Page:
Progress has been made, but much work remains along the path to ERO completion.
James Fama is executive director, energy delivery, for the Edison Electric Institute. Contact him at www.eei.org.
The Federal Energy Regulatory Commission (FERC) demonstrated strong leadership in meeting the aggressive timeline set by Congress for establishing the regulatory basis on which the Electric Reliability Organization (ERO) will be created. In doing so, the commission has issued rules and orders requiring additions and modifications to NERC programs and procedures.
Much work indeed has been accomplished. But next summer’s peak-demand season is fast approaching. And much more work remains ahead for the industry to finish the job.
The 102 mandatory reliability standards submitted to FERC still must be approved. Regional delegation agreements must be executed and approved. Regional compliance programs must be revised as necessary to provide consistent enforcement and due process. These programs also must be ready when reliability standards are approved and become enforceable. And throughout the transition, mechanisms must be in place to ensure continuous reliability on a comprehensive basis.
All the stakeholders involved in this critical initiative can take pride in what has been accomplished. But we must now redouble our efforts and work together to accomplish these goals and complete the transition—effectively and promptly—from today’s world to the new era called for in the Energy Policy Act of 2005 (EPACT).
Two Sets of Standards
The commission has made it clear that the ERO-mandated reliability regime should be in place by next summer, including a set of enforceable reliability standards. Last July, FERC staff completed a thorough and thoughtful assessment of the 102 standards that NERC presented for approval. This includes analysis aimed at making certain that the problems identified with the 2003 Northeast blackout are being addressed in the proposed standards. FERC then requested public comments on the proposed standards, emphasizing that only those standards that meet the legal requirements of EPACT would be approved as final.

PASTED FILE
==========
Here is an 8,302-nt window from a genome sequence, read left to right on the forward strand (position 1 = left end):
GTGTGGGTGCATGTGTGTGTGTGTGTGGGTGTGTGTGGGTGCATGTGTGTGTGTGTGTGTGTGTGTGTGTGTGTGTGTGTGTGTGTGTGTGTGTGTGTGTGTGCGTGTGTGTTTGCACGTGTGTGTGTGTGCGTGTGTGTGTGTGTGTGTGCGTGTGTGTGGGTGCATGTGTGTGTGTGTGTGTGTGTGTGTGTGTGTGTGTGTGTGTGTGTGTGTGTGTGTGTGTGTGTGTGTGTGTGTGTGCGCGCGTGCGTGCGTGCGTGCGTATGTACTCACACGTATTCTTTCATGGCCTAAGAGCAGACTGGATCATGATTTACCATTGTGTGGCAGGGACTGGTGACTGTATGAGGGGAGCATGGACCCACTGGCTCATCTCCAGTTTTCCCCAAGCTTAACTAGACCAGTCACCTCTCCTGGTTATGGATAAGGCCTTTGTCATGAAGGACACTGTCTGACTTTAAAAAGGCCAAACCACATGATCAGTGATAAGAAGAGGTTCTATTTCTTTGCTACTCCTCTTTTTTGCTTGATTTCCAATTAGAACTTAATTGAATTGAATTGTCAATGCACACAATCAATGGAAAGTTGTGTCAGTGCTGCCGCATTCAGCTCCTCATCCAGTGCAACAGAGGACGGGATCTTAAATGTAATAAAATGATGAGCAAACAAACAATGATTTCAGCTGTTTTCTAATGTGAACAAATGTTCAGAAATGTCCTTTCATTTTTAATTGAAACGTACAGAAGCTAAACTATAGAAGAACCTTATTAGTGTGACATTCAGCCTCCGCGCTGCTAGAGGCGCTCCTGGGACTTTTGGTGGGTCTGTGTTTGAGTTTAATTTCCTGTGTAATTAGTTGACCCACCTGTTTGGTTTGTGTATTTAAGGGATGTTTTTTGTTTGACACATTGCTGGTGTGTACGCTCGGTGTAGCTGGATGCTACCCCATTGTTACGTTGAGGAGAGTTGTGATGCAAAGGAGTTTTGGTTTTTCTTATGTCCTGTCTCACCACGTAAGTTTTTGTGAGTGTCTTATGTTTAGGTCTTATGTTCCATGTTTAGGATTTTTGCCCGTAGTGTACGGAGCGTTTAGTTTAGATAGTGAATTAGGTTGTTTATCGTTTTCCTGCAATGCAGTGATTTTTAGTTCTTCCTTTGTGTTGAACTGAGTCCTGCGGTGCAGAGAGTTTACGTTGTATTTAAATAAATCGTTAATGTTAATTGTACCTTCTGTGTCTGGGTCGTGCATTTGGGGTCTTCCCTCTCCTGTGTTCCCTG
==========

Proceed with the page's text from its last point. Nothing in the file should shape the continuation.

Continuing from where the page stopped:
We at the Edison Electric Institute testified that the proposed reliability standards are a good start on building the solid foundation needed for enforceable reliability standards. We suggested that in approving the standards, the commission consider grouping them into two categories. The first category includes those reliability standards that are fully ready for enforcement and the imposition of penalties. These can be approved as final standards now. We believe that approximately half of the 102 standards fall into this first category.
The second category includes those standards that are not quite ready to be made final. These standards may need clarification of certain specific performance measures or the addition of certain “fill-in-the-blank” requirements before they can be fully enforceable and subject to penalties for noncompliance. We have recommended that the commission approve these standards on a conditional basis so that there are no gaps in standards when the ERO begins its operations.